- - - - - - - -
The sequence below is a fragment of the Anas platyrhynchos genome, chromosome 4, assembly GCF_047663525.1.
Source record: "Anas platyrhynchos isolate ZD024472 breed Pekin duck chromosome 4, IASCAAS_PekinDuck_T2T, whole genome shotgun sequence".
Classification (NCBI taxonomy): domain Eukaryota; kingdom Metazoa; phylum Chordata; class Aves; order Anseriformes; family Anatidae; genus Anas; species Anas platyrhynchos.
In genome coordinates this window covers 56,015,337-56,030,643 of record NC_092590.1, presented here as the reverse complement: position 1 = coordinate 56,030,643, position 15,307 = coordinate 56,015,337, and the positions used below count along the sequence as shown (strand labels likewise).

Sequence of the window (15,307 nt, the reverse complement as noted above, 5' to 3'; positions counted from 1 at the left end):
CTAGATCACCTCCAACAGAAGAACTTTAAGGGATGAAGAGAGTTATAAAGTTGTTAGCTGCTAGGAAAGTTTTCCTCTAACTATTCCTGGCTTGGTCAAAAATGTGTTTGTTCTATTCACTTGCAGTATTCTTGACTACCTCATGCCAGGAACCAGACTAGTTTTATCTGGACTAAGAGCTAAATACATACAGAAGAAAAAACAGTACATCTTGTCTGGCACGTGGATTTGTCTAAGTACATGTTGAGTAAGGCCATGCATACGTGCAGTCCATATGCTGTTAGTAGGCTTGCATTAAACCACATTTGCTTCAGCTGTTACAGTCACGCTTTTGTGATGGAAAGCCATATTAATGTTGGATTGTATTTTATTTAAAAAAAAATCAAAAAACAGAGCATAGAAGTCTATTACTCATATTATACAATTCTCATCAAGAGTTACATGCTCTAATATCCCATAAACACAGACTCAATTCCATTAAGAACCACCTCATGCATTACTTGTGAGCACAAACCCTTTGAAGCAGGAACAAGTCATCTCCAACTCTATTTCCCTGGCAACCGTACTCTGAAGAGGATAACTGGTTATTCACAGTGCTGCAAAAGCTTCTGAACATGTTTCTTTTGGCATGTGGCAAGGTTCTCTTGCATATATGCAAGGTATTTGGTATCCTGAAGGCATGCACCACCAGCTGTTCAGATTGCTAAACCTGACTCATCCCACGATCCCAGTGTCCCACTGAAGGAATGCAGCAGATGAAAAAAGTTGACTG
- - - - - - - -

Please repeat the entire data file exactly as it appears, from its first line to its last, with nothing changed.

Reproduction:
The sequence below is a fragment of the Anas platyrhynchos genome, chromosome 4, assembly GCF_047663525.1.
Source record: "Anas platyrhynchos isolate ZD024472 breed Pekin duck chromosome 4, IASCAAS_PekinDuck_T2T, whole genome shotgun sequence".
Classification (NCBI taxonomy): domain Eukaryota; kingdom Metazoa; phylum Chordata; class Aves; order Anseriformes; family Anatidae; genus Anas; species Anas platyrhynchos.
In genome coordinates this window covers 56,015,337-56,030,643 of record NC_092590.1, presented here as the reverse complement: position 1 = coordinate 56,030,643, position 15,307 = coordinate 56,015,337, and the positions used below count along the sequence as shown (strand labels likewise).

Sequence of the window (15,307 nt, the reverse complement as noted above, 5' to 3'; positions counted from 1 at the left end):
CTAGATCACCTCCAACAGAAGAACTTTAAGGGATGAAGAGAGTTATAAAGTTGTTAGCTGCTAGGAAAGTTTTCCTCTAACTATTCCTGGCTTGGTCAAAAATGTGTTTGTTCTATTCACTTGCAGTATTCTTGACTACCTCATGCCAGGAACCAGACTAGTTTTATCTGGACTAAGAGCTAAATACATACAGAAGAAAAAACAGTACATCTTGTCTGGCACGTGGATTTGTCTAAGTACATGTTGAGTAAGGCCATGCATACGTGCAGTCCATATGCTGTTAGTAGGCTTGCATTAAACCACATTTGCTTCAGCTGTTACAGTCACGCTTTTGTGATGGAAAGCCATATTAATGTTGGATTGTATTTTATTTAAAAAAAAATCAAAAAACAGAGCATAGAAGTCTATTACTCATATTATACAATTCTCATCAAGAGTTACATGCTCTAATATCCCATAAACACAGACTCAATTCCATTAAGAACCACCTCATGCATTACTTGTGAGCACAAACCCTTTGAAGCAGGAACAAGTCATCTCCAACTCTATTTCCCTGGCAACCGTACTCTGAAGAGGATAACTGGTTATTCACAGTGCTGCAAAAGCTTCTGAACATGTTTCTTTTGGCATGTGGCAAGGTTCTCTTGCATATATGCAAGGTATTTGGTATCCTGAAGGCATGCACCACCAGCTGTTCAGATTGCTAAACCTGACTCATCCCACGATCCCAGTGTCCCACTGAAGGAATGCAGCAGATGAAAAAAGTTGACTG